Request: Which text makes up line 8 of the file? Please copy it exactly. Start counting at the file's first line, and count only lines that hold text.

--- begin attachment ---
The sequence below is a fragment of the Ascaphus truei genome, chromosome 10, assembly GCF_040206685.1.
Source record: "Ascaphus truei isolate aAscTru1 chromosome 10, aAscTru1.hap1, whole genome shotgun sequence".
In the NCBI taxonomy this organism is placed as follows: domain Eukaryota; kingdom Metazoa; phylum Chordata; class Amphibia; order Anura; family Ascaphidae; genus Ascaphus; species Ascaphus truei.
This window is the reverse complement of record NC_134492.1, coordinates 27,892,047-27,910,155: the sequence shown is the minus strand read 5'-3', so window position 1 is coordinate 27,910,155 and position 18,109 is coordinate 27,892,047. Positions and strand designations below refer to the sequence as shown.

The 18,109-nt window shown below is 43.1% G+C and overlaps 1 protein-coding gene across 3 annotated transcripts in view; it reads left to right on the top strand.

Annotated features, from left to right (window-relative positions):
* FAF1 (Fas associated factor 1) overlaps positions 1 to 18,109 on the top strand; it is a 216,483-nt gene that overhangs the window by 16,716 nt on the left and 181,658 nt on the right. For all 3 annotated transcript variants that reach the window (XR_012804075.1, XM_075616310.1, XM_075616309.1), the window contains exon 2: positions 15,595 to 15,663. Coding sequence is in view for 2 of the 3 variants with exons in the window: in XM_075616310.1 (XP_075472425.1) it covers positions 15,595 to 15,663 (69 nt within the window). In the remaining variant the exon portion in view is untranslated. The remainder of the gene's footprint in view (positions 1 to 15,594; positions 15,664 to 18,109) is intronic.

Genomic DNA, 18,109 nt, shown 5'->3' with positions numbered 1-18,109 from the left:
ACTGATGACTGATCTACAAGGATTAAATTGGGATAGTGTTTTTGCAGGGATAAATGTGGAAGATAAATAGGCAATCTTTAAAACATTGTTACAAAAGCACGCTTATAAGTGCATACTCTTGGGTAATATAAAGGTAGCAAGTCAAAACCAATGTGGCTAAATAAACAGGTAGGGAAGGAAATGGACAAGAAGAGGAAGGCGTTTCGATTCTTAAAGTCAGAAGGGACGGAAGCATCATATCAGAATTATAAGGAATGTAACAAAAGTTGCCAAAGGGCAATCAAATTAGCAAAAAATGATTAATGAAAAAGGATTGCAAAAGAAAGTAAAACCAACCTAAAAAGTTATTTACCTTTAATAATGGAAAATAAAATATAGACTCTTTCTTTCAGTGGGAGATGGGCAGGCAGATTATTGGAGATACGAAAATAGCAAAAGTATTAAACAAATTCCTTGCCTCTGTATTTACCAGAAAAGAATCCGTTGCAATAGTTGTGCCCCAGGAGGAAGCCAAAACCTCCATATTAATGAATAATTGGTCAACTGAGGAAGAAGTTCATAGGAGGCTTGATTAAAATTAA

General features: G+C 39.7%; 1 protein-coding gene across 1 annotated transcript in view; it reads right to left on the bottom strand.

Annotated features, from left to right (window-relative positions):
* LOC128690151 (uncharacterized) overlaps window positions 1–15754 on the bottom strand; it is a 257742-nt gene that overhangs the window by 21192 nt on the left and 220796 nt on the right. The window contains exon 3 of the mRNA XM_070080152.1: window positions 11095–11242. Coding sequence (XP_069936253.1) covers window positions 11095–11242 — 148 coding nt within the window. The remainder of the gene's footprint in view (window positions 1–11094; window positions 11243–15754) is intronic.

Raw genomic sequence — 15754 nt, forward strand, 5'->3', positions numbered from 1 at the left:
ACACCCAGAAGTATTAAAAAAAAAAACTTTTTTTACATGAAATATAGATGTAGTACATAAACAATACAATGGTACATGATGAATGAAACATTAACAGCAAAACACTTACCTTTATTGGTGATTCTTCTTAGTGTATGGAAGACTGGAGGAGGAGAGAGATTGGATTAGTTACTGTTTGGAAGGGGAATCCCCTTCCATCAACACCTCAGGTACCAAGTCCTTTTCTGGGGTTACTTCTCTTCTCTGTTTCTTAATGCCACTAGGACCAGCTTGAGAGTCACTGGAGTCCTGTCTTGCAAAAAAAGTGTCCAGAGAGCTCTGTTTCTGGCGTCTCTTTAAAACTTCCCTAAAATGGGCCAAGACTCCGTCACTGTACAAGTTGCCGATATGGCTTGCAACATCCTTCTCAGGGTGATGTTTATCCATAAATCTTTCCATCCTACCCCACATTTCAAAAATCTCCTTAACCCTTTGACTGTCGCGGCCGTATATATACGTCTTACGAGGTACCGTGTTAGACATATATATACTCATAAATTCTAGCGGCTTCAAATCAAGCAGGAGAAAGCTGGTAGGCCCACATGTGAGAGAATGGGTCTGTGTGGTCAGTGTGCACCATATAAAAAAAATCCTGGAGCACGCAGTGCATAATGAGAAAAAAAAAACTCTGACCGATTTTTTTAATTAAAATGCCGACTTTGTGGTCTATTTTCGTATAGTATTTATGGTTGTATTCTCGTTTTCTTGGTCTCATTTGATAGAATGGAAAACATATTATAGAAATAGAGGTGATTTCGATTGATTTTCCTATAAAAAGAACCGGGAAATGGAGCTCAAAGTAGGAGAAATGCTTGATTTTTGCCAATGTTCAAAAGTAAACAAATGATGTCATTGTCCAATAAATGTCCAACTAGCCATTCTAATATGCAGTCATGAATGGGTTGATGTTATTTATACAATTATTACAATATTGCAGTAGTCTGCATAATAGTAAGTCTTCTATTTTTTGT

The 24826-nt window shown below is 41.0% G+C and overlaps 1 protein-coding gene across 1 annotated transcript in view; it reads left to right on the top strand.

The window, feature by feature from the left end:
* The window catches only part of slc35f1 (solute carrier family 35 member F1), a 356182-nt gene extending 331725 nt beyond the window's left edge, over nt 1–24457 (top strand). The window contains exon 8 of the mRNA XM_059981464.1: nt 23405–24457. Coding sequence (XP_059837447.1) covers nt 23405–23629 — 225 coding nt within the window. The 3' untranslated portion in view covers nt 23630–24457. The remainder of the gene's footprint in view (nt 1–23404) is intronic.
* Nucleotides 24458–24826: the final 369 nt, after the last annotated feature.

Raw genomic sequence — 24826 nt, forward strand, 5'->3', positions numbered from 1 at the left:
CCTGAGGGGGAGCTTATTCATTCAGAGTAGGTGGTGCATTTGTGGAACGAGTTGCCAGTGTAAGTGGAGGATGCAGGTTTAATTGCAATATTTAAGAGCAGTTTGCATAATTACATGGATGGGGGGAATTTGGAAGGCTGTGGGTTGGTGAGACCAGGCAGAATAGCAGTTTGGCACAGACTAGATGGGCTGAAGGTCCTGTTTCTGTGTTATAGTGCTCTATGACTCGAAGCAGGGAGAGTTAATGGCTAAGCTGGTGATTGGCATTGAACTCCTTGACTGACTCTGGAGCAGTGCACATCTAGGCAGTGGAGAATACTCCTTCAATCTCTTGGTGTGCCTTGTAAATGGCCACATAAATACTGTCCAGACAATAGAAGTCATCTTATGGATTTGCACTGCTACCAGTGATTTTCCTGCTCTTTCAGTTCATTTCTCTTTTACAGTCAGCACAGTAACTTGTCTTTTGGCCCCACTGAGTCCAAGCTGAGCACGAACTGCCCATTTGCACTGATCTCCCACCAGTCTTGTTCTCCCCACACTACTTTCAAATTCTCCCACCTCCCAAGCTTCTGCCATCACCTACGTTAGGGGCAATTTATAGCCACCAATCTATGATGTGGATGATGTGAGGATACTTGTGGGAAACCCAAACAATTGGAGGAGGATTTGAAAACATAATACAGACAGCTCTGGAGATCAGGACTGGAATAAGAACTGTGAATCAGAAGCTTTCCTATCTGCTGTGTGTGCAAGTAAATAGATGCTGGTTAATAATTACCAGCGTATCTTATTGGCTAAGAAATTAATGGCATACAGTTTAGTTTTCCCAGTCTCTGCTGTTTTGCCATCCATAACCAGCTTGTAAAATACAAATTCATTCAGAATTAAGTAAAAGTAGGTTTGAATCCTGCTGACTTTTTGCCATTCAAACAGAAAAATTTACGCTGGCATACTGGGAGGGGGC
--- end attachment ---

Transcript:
Genomic DNA, 18,109 nt, shown 5'->3' with positions numbered 1-18,109 from the left: